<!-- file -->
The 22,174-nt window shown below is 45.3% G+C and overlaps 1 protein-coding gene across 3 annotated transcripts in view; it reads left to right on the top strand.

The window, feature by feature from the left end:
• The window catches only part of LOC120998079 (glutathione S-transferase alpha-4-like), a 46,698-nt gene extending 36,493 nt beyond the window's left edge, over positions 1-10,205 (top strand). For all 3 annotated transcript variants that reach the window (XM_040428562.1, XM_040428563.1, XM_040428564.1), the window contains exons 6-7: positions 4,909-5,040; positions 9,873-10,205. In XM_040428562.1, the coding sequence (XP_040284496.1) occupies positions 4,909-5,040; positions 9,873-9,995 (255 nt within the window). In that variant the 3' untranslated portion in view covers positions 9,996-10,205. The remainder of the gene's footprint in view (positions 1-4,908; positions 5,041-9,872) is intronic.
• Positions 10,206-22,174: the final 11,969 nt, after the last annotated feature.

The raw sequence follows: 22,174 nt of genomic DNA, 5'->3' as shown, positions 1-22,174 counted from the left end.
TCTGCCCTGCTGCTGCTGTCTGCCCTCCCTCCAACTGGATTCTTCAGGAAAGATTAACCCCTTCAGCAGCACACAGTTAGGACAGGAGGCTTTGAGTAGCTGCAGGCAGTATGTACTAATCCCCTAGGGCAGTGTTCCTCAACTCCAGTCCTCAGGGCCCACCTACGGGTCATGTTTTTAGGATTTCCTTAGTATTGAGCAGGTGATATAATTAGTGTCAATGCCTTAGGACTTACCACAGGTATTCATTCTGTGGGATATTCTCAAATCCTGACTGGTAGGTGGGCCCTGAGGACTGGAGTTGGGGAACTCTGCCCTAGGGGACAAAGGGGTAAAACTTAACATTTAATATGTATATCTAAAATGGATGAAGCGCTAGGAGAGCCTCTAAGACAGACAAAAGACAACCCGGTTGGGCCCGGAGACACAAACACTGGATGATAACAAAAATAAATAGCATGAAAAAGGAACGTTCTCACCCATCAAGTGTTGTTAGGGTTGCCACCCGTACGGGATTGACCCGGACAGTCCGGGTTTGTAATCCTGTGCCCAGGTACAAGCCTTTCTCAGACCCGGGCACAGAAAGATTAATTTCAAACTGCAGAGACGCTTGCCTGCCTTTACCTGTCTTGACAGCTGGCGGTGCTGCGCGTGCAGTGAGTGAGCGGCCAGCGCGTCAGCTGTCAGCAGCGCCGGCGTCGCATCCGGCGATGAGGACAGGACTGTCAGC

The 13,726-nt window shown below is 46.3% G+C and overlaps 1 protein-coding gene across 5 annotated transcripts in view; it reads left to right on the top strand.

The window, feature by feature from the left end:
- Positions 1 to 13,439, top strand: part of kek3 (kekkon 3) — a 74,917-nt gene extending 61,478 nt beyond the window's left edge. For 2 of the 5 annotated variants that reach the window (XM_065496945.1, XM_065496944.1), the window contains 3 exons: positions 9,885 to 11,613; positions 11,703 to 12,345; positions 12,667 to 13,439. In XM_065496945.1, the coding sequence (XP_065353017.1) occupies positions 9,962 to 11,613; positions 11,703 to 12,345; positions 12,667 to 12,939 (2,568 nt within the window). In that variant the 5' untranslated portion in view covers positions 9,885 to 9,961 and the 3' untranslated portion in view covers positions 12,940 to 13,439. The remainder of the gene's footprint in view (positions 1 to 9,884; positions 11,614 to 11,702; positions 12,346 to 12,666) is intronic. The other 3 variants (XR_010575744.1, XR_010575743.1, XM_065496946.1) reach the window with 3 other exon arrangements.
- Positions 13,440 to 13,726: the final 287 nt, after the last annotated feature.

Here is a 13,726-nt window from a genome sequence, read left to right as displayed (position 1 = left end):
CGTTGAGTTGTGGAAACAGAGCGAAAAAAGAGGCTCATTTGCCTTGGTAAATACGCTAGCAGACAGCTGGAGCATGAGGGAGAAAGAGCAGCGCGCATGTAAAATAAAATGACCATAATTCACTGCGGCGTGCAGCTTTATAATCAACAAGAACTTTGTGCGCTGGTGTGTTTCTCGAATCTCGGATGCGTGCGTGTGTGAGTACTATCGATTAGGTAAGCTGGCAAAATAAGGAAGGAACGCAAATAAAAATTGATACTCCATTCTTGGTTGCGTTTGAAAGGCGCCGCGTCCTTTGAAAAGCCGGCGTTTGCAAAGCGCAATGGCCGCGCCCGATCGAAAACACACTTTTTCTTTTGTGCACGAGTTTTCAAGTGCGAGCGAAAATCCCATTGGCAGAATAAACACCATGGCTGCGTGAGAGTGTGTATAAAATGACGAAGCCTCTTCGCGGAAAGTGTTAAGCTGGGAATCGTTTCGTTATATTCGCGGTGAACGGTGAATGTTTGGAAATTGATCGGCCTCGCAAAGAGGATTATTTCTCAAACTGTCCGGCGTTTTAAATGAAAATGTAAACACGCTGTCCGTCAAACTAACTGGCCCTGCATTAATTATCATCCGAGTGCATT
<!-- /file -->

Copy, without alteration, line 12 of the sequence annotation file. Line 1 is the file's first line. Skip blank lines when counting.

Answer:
CGTTGAGTTGTGGAAACAGAGCGAAAAAAGAGGCTCATTTGCCTTGGTAAATACGCTAGCAGACAGCTGGAGCATGAGGGAGAAAGAGCAGCGCGCATGTAAAATAAAATGACCATAATTCACTGCGGCGTGCAGCTTTATAATCAACAAGAACTTTGTGCGCTGGTGTGTTTCTCGAATCTCGGATGCGTGCGTGTGTGAGTACTATCGATTAGGTAAGCTGGCAAAATAAGGAAGGAACGCAAATAAAAATTGATACTCCATTCTTGGTTGCGTTTGAAAGGCGCCGCGTCCTTTGAAAAGCCGGCGTTTGCAAAGCGCAATGGCCGCGCCCGATCGAAAACACACTTTTTCTTTTGTGCACGAGTTTTCAAGTGCGAGCGAAAATCCCATTGGCAGAATAAACACCATGGCTGCGTGAGAGTGTGTATAAAATGACGAAGCCTCTTCGCGGAAAGTGTTAAGCTGGGAATCGTTTCGTTATATTCGCGGTGAACGGTGAATGTTTGGAAATTGATCGGCCTCGCAAAGAGGATTATTTCTCAAACTGTCCGGCGTTTTAAATGAAAATGTAAACACGCTGTCCGTCAAACTAACTGGCCCTGCATTAATTATCATCCGAGTGCATT